6) If you ordered any extra noodles, a good time to place your refill order, or kaedama, is when you are halfway through eating your current noodles. Be sure to save some broth. You order the refill by pressing the button again and either laying down your refill ticket or if you don’t have a ticket, a tray with the additional money for the second helping of noodles. Your noodles will be cooked to order and brought out shortly. You then dump them into your bowl and can continue to enjoy your steaming bowl of soup!

Ichiran Ramen, Kyoto, Japan

7) Once you are done, just head on out as there is nothing else that needs to be done. You are free to go about your day once again, only now you will be filled up with the warmth of a delicious bowl of ramen!

Ichiran Ramen, Kyoto, Japan

Have you ever tried Ichiran Ramen? What’s your favorite ramen spot?


  • Natasha Amar
    Posted at 08:22h, 10 June Reply

    Such an unusual dining concept! Thanks for sharing this, I can imagine it would be confusing for a first timer.
    Natasha Amar recently posted…Cap De Creus: Finding ‘Brava’ on Spain’s Eastern TipMy Profile

  • The Adventure Ahead
    Posted at 10:14h, 14 June Reply

    Just ordering the food looks like an adventure! How fun and different – our kids would really get a kick out of this. I love finding these types of things on our travels… something so different from how we do things back home, but so much fun!
    The Adventure Ahead recently posted…Cruising Around Craigdarroch CastleMy Profile

  • antonette - we12travel
    Posted at 15:36h, 14 June Reply

    OMG seeing this makes me so hungry! I never knew ordering ramen could be such a complicated thing but it seems logic, with so many options. Hopefully we’ll make it to Japan one day and then we’ll definitely refer back to this, figuring out what the easiest way to order is…

  • Lauren
    Posted at 17:13h, 17 June Reply

    What an interesting way to order food! Do you know if there are any vegetarian options with this? I’m curious about it… Japan is one of those dream destinations for me!
    Lauren recently posted…Apartment Review: La Farina Apartments Florence, ItalyMy Profile

    • Jenna Kvidt
      Posted at 15:02h, 23 June Reply

      I don’t think they had a vegetarian option at this spot–I believe all their broth is made from pork. I’m not sure how plentiful they are but, there are definitely some spots that serve vegetarian options! T’s Tantan is one that I read about, but we didn’t get a chance to try it. Would love to hear what you find if you go!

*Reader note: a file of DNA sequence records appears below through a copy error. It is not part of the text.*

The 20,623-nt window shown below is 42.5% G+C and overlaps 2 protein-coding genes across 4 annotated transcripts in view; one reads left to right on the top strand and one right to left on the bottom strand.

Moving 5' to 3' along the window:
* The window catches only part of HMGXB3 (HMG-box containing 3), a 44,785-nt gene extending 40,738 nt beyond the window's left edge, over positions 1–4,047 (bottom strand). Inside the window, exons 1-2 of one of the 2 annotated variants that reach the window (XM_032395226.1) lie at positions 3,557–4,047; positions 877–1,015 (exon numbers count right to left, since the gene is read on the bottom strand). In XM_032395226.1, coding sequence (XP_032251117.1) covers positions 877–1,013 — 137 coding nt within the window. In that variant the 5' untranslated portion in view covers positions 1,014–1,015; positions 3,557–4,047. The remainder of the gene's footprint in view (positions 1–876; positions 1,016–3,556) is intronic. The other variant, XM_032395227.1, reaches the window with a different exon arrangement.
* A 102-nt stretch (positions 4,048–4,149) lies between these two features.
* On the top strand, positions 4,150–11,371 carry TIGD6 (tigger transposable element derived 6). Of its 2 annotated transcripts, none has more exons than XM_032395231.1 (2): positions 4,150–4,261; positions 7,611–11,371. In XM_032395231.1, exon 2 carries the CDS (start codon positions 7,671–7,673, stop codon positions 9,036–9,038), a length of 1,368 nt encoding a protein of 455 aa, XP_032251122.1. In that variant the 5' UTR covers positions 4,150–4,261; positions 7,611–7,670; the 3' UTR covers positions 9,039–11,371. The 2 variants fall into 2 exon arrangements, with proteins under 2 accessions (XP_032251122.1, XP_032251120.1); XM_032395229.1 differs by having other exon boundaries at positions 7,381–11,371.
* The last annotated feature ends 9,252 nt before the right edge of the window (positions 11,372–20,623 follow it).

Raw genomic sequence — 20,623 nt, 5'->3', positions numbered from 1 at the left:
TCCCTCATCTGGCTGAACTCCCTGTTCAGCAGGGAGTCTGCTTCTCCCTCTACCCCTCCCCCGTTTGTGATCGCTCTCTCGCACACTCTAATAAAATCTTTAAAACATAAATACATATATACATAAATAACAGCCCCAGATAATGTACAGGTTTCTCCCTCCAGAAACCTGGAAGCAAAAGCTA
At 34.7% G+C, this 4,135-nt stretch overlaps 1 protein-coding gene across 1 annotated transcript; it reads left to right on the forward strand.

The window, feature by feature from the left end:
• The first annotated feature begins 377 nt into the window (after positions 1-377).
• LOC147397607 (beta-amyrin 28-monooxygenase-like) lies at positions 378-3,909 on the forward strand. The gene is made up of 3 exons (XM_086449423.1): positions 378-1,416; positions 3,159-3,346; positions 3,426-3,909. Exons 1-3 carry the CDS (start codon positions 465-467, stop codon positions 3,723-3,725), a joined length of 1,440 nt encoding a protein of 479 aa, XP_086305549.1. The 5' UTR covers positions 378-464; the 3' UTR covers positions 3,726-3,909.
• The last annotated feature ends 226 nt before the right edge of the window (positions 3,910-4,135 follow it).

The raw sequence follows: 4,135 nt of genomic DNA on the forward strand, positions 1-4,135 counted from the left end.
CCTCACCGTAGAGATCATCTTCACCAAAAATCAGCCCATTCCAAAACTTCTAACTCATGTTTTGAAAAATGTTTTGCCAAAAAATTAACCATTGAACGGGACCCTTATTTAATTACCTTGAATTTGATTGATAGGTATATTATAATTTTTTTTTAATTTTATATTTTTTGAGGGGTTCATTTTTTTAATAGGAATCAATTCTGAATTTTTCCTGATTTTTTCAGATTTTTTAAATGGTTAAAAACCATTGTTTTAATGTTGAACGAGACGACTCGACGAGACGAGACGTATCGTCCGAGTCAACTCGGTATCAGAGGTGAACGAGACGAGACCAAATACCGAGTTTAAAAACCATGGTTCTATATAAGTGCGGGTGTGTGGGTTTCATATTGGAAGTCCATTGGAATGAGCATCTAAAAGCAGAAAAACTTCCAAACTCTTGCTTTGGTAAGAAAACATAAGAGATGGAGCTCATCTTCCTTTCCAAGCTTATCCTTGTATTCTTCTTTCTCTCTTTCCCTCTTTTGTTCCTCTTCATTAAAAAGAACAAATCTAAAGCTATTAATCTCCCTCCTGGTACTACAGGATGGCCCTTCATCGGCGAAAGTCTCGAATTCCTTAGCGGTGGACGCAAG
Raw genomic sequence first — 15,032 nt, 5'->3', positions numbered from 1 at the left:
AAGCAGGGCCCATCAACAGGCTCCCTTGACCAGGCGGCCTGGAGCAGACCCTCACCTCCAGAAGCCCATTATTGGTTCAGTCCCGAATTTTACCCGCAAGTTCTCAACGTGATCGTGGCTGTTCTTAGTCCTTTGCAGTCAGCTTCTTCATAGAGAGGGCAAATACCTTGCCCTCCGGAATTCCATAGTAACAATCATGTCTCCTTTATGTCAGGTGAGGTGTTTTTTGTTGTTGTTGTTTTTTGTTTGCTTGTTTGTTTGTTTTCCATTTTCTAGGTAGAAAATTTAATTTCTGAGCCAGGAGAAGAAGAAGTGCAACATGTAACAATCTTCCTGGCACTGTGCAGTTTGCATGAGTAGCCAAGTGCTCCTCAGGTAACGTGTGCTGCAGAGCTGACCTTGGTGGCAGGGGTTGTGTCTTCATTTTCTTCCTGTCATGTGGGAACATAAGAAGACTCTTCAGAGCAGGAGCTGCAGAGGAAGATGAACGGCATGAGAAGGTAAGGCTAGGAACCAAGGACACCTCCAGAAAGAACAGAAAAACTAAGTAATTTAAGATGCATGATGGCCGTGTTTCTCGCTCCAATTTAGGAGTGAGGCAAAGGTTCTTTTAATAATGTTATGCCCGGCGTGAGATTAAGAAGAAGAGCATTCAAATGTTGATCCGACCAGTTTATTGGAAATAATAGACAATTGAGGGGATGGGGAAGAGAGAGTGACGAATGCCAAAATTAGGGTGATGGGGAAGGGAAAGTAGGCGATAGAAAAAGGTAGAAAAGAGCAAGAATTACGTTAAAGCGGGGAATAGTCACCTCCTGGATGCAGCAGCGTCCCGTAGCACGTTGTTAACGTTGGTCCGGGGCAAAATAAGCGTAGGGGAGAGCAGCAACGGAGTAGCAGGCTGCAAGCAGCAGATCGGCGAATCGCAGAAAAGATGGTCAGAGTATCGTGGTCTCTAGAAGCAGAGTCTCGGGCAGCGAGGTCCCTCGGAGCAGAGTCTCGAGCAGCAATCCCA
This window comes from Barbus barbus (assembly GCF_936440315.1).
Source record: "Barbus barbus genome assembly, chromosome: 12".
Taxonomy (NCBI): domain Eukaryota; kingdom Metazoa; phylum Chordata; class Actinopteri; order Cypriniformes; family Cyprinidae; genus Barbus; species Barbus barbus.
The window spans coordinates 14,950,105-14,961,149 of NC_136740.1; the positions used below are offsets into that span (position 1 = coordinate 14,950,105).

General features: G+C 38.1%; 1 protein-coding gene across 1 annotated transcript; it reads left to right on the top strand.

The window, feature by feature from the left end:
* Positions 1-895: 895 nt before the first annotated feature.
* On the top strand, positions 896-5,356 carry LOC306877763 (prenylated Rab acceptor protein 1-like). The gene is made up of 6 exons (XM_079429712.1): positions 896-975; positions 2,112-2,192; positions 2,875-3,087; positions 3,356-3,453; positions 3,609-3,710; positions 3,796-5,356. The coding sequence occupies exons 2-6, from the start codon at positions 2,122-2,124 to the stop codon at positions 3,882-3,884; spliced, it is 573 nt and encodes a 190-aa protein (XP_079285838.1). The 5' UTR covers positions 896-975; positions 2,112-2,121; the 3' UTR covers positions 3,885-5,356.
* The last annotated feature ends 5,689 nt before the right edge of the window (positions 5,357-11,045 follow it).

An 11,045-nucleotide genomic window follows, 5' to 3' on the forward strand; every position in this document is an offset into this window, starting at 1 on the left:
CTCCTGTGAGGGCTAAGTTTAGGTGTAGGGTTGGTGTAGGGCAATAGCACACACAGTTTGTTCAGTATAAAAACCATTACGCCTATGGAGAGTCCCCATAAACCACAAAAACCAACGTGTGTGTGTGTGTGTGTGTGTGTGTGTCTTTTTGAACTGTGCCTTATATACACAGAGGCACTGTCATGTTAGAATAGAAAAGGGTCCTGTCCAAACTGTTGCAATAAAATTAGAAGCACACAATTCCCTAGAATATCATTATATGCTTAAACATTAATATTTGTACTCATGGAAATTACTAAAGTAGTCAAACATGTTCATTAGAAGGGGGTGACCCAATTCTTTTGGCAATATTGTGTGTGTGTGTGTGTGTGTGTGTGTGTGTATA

Jenna Kvidt recently posted…Japan from Above: Observation Towers in TokyoMy Profile

  • Tota
    Posted at 01:50h, 25 February Reply

    whta base is good for ramen? Soya base or mito base?

  • tota
    Posted at 01:52h, 25 February Reply

    soya base or miso base?

    • Jenna Kvidt
      Posted at 00:18h, 27 February Reply

      I think they are all good personally! Just depends on what type of flavors you like I guess. The broth at Ichiran Ramen is Tonkotsu Ramen, which is a pork bone base.

  • 和斗音 美佳
    Posted at 04:48h, 19 June Reply

    Oh nooo! The refill noodles aren’t meant to be unceremoniously dumped into the broth! You’re meant to mix some broth into the refill bowl with the noodles, eat a few bites on their own and enjoy their own unique flavour, then you dip the rest of the noodles into the bowl of broth as you eat them – like cold udon.
    Also it’s good luck and very respectful to finish the broth. It reveals a cute message at the bottom! (It’s in Japanese though)
    Try those next time and see how you go!

  • Tony Chen
    Posted at 01:15h, 27 January Reply

    That’s a really weird eating habit from an American perspective, but definitely strange enough to try it. Jenna thanks for sharing this awesome restaurant!

  • Juno
    Posted at 21:51h, 15 March Reply

    I have tried Ichiran ramen once in HK. It is very famous thus the restaurant is full of customers. We waited almost one hour until we finally got seats! It is really worth it! I love it! I hope I can visit Japan to try all kinds of ramen one day.